By Joanna Hansford, Contributing Reporter
RIO DE JANEIRO, BRAZIL – Brazil is the largest coffee producer in the world, producing around 1,350 million kilos of coffee per year, and is responsible for one-third of the world’s coffee production. Now changes in the local coffee culture are influencing the domestic market, and at the same time due to recent price declines, there may be world shortages in coffee over the next few years.
Brazil not only exports coffee, but imports it too. Last year, over 35,000kg was imported at a cost of US$37.6 million. Coffee expert Emilio Rodrigues, of Casa do Barista in Santa Teresa says, “Brazil is the world’s second largest coffee consumer, after America. Yet, while twenty percent of coffee consumption in the U.S. is specialty/premium coffee, only 5 to 7 percent of Cariocas drink quality coffee in Brazil.”
In recent years, an increase in coffee shops opening in Rio de Janeiro, such as Starbucks and Nespresso, has led to an increase in the awareness of specialty coffee products in Brazil, where traditional brands such as Pilão, Melitta and Café do Ponto have dominated domestic consumption for decades. “Nespresso has transformed coffee into a jewel,” says Rodrigues, “the coffee capsules facilitate hygienic coffee consumption.”
“For new Brazilian customers, coffee shops are one of the main drivers of change in attitude [towards coffee], and expand drinking habits,” says Lucas Marangoni, from research firm Mintel. “This is because generally speaking, coffee shops are where most customers make first contact with specialty coffees.”
“As Brazilians get more demanding about their coffee, the country’s better quality Arabica beans will be increasingly used to service its burgeoning domestic market, rather than merely sent overseas.” adds Jonny Forsyth, a global drinks analyst at Mintel also.
Santa Monica, Fazenda Juliana, Fazenda de Minas and Fazenda Caeté in Minas Gerais are some of the many examples of domestic gourmet coffee producers who are attempting to meet such demands. These small specialist coffee farms currently sell high quality coffee served in café chains, such as Kopenhagen.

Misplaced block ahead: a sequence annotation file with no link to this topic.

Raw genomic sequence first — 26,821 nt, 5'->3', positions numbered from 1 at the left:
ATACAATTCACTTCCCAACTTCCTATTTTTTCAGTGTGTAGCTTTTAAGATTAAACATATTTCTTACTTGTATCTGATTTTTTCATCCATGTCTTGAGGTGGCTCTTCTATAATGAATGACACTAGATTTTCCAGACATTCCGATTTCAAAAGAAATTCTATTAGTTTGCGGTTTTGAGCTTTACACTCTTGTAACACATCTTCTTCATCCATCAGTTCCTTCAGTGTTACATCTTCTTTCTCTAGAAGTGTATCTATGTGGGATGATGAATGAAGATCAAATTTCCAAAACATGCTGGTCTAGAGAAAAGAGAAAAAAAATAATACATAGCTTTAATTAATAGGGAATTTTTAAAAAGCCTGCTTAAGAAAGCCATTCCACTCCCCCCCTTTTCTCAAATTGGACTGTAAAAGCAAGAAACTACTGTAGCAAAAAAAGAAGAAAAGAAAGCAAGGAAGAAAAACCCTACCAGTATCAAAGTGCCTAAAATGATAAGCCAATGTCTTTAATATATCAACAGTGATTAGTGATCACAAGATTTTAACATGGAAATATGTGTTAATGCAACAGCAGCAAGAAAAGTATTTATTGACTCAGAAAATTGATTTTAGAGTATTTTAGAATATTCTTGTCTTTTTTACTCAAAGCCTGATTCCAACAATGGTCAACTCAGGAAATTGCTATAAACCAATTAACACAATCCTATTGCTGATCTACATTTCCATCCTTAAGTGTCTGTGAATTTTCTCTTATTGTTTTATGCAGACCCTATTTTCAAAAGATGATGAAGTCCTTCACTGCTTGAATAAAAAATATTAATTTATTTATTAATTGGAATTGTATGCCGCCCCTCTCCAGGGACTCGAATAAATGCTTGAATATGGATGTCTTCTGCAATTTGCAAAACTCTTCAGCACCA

The improvements in the quality of coffee are explained by Emilio Rodrigues, “All coffee produced in Brazil used to be bought by the Instituto Brasileiro do Café at a set price, regardless of the quality. After the IBC was abolished in 1989, a free market was created, giving rise to the increase in regulations on quality. Farmers started to improve the quality of their coffee and consider the profits gained by investing in the whole process. Selling the equivalent of a 60kg bag of coffee at around R$4 per cup started to make more sense.”
In 2013, Brazil exported 1.6 million tons of coffee, 95 percent of which was green. Instant coffee powder, roasted and ground coffee, coffee extracts and other coffee products make up less than five percent of the country’s coffee exports.
In almost every category, the U.S. is the largest importer of Brazilian coffee products. Therefore, if Brazil’s coffee production continues to decline, causing the global coffee shortage expected by 2014 into 2015, and a larger proportion of higher quality coffee is reserved for the domestic market, the U.S. may be the hardest hit.